Pit Viper Bite Poisoning In Cats: What Do You Need To Know About It?


Pit vipers are snakes that are a member of the Crotalinae family of snakes. They are recognized for the retractable fangs they have. They might be renowned from some other snakes through the heat-seeking pit that they have in between their eyes and nostril on the head. The range is all throughout the continental United States. The bites of these snakes most frequently happen in rural areas where these snakes are more often seen. Moreover, these snakes oftentimes attack on felines, which causes the pit viper bite poisoning in cats. In this article, we will discuss some more important facts about pit viper bite poisoning in cats including its causes, symptoms, prognosis and treatments. Read on to learn more about these!

What is Pit Viper Bite Poisoning?

The area where your cat is gnawed by a snake greatly matters. The bites, which take place in the cat’s body adjacent to the heart are frequently deadly. Every bite may differ in venom toxicity and volume, thus making it difficult to determine the symptoms’ onset. The pit viper venom might interfere with the ability of the body to accumulate blood that may cause a bitten cat to bleed, or cause the blood to coagulate very promptly, thus causing organ failure. Most of the bites appear on the limbs, head, or neck. Some of the pit viper bite in cats might inject just neurotoxins, which paralyze slowly the cat, as well as ultimately stop the respiratory system. Whatever snake bite is essentially a medical emergency necessitating an immediate vet attention.

Moreover, pit vipers are the venomous snakes that are found in so many parts of the North America. They have pit in between their nostrils and eyes that might lead to the name of the snake. They’re the biggest venomous snakes, which range from 4-8 feet long. They also include copperheads, cottonmouths, and rattlesnakes. It’s assessed that, on an average, about 150,000 dogs and cats are gnawed by these types of snakes each year. Also, the snake doesn’t always release the venom in the bite, only doing it when they’re threatened. About 3 over 4 bites are actually venomous.


Even only the existence of the cat might be enough to intimidate a pit viper to bite. If you’re in a certain area where pit viper snakes are known to live, it is the best that you keep close tabs on your cats. If the cats are allowable to roam outside where the snakes are present, there might be a risk of pit viper bites. Moreover, the toxic venom from the snake’s bite may destroy the cat’s red blood cells, cause blood coagulation, and get paralyzed. The pit viper bite poisoning in cats might also kill the body tissues, coagulating a snake bite being an austere threat to the life of the cat.


The symptoms of the pit viper bite poisoning in cats might progress instantaneously at any given time after the bite has occurred. If 1 or 2 bleeding wound lesions are eminent and they start to hemorrhage or cause inflamed, the venom has possibly been injected in the cat. Some other symptoms that you need to watch for include the following:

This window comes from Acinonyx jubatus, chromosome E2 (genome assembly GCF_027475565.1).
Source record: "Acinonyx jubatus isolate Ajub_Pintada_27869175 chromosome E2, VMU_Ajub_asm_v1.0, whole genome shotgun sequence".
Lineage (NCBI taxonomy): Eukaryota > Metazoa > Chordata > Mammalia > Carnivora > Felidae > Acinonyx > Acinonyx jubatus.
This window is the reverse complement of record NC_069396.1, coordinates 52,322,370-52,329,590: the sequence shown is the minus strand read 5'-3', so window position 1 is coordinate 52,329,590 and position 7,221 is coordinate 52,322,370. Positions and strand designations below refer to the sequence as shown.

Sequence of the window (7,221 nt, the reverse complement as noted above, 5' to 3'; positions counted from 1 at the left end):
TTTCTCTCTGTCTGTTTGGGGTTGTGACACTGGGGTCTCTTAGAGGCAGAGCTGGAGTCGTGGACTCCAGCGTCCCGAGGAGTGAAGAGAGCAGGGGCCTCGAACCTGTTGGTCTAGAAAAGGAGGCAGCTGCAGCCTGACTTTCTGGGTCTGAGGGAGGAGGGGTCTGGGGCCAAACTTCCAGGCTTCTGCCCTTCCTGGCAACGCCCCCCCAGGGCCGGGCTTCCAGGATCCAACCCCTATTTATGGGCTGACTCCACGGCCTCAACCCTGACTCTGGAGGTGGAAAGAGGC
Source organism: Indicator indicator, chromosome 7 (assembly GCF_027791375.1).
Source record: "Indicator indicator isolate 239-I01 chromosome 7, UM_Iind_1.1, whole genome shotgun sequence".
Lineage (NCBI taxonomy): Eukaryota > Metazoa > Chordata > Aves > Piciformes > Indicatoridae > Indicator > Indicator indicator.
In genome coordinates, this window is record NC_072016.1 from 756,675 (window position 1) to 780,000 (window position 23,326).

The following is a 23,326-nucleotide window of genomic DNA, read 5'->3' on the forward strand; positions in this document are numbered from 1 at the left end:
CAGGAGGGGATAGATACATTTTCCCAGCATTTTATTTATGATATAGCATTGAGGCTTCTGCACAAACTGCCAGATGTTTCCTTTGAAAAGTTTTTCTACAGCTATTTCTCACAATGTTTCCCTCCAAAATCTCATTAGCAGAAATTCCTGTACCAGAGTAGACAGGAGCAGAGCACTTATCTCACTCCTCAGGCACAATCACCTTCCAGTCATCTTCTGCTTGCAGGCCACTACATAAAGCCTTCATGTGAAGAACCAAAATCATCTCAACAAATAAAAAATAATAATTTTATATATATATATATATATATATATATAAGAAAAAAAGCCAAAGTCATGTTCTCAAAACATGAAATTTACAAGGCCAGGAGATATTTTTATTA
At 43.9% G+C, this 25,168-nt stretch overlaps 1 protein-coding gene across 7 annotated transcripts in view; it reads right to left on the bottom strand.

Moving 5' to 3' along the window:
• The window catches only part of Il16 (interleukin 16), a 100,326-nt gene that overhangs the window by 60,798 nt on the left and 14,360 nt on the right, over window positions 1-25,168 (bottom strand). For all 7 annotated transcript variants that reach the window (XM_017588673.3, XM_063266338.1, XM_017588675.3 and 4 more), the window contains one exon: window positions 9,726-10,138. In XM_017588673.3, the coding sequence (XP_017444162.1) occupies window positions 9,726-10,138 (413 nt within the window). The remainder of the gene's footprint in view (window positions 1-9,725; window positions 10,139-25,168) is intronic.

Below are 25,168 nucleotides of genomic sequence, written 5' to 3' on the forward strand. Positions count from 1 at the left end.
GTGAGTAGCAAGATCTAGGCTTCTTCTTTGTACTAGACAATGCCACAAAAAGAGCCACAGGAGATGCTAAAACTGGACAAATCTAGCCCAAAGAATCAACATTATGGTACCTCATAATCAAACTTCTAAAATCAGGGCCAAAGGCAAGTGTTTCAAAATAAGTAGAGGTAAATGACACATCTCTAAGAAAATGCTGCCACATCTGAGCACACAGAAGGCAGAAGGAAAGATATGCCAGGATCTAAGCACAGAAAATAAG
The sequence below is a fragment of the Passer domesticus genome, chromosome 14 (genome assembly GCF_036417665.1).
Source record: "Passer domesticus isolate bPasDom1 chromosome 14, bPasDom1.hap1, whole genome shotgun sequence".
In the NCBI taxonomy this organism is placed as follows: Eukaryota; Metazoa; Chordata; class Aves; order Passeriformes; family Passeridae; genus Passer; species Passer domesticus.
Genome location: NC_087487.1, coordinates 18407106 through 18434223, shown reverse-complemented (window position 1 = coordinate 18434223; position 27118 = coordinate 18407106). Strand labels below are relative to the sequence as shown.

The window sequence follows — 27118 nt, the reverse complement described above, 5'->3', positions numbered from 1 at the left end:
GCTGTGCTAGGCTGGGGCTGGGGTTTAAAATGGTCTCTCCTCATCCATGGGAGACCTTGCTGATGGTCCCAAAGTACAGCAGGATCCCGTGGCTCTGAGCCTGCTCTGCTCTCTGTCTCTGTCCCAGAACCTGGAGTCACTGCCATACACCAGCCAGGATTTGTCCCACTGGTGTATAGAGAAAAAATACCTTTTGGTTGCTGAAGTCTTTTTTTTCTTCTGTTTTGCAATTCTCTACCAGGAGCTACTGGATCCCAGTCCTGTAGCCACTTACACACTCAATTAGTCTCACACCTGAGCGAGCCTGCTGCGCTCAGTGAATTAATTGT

• Shock
  • Spreading local tissue damage
  • Abnormal gait
  • Drooling
  • Restlessness
  • Bleeding, slow blood clotting, or bruising
  • Unusually low blood pressure level
  • Labored or shallow breathing
  • Weakness
  • Diarrhea
  • Vomiting
  • Nausea
  • Dizziness
  • Extreme pain

In addition, if you saw the snake’s bite or you think that it has occurred, you need to keep your cat resting down and transport it promptly to a vet clinic. You shouldn’t wait and see if the symptoms show. The life of your cat is at stake.


pit viper bite poisoning in cats

Before you get to arrive at the vet clinic, call ahead in order to verify if they have antivenin for pit viper bite on hand. They might have to obtain some from a human hospital or you might be referred to neighboring facility, which carries an antivenin. Not all of the venters carry this antivenin as it is so expensive and doesn’t have a lengthy shelf life.

Securing an antivenin before even the diagnosis is certain is the best thing that you can do, since the cat only have limited time before its organ will shut down. In case the snake’s been killed, bring it with you, yet make sure that you don’t touch its fangs, since they remain venomous even after its death.

Treatment for Pit Viper Bite Poisoning in Cats

The first aid measures for pit viper bite poisoning in cats may include calming the cat and keeping it still, as the activity might move the venom all throughout its system even more rapidly. Transporting the cat promptly to a vet clinic is so important. In the clinic, intravenous fluids might be given, in order to correct the low blood pressure. Furthermore, oxygen might also be given for breathing disparities, as well as transfusions for austere clotting issues.

If you’re certain that the cat is a victim of snakebite, you’ll need to make it known to the vet so anti-venom serum might be administered. The sooner it is administered, the better the survival rate of the cat.